Frustration at lingering lockdowns grew in May. These protesters are at an "Open Berks and Montco" rally in Harrisburg. (Photo: Dave Palmer / NBC10)
Other protesters urged businesses to stay closed. These marched in Philadelphia on May 8, 2020. (Photo by Cory Clark / NurPhoto via Getty Images)
A memorial of Albert Einstein at Princeton University was given a mask shortly after New Jersey Gov. Phil Murphy ordered mandatory face coverings. (Photo: Ira L. Black / Corbis via Getty Images)
The pandemic changed every part of our lives -- masks were required at Rehoboth and other Jersey and Delaware beaches. (Photo: Tim Furlong / NBC10)
Kids made do in the summer, as they always do, with a water hose and some toys. This was taken on July 3. (Photo: Aaron Baskerville / NBC10)
A tradition of drive-through celebration emerged. Gritty raised spirits by riding on a fire truck in Delaware County. (Photo: SkyForce / NBC10)
Priests had to celebrate their 50-year golden jubilee in the church with a drive-by. (Photo: Dave Palmer / NBC10)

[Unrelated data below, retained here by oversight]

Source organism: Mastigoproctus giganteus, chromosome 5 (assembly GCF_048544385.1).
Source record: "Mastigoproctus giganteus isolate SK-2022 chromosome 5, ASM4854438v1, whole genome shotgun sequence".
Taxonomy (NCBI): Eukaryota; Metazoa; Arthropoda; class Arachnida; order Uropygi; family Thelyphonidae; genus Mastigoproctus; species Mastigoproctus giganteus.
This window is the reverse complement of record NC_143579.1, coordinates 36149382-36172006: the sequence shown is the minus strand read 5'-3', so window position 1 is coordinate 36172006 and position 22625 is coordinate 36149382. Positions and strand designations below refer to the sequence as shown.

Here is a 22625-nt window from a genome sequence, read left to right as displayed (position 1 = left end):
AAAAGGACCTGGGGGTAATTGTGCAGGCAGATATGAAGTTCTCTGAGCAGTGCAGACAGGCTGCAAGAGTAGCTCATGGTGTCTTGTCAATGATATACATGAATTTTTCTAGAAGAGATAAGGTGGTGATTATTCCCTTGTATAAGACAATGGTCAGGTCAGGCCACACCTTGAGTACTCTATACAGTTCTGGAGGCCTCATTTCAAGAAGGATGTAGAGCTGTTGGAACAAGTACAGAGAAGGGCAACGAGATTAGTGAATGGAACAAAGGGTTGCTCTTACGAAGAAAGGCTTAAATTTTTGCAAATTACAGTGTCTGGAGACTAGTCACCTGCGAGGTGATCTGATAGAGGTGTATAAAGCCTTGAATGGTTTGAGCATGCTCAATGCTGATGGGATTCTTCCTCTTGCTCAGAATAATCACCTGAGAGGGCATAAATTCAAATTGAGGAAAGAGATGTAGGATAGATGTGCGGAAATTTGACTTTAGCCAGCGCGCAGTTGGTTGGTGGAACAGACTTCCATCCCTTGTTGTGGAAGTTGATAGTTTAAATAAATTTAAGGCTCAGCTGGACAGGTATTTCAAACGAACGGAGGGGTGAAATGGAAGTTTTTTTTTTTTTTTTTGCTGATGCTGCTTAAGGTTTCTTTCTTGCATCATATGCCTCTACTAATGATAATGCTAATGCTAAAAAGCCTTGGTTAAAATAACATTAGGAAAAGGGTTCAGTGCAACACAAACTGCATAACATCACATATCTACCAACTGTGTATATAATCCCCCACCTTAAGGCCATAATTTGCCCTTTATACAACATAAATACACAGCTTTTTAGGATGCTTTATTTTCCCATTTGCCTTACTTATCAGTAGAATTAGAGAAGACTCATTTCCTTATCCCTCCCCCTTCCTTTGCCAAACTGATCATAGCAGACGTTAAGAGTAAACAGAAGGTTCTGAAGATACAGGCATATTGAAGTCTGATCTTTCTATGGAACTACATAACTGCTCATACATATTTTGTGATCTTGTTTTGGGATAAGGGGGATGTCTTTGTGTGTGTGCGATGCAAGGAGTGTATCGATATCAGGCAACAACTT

Gigi celebrated her birthday on a loading dock as well-wishers drove up to honk their good wishes. (Photo: Dave Palmer / NBC10)
Families of first responders and medical workers went weeks without seeing their loved ones. These signs at ChristianaCare thank medical workers -- including Aunt Donna. (Photo: Dave Palmer / NBC10)
As job losses stretched on and the economic crisis deepened, food banks and giveaways became lifelines. This photo was taken in June. (Photo: Dave Palmer / NBC10)
For Montgomery County Community College students, graduation was held -- socially distanced -- in the parking lot. (Photo: Dave Palmer / NBC10)
Even with masks and at a distance, cooking out in Philadelphia's FDR Park would not be stopped. This photo was taken on July 4. (Photo: Dave Palmer / NBC10)
After the death of George Floyd, Philadelphians mourned and marched together. In LOVE Park, clergy and supporters met to kneel in silent protest. (Photo: Dave Palmer / NBC10)
Philadelphia students took to the streets to support the Black Lives Matter movement. (Photo: Dave Palmer / NBC10)
People in Morrisville, NJ, also showed their support for Black Lives Matter. (Photo: Dave Palmer / NBC10)
Cyclists staged a "Black Out Ride" to show their support. (Photo: Dave Palmer / NBC10)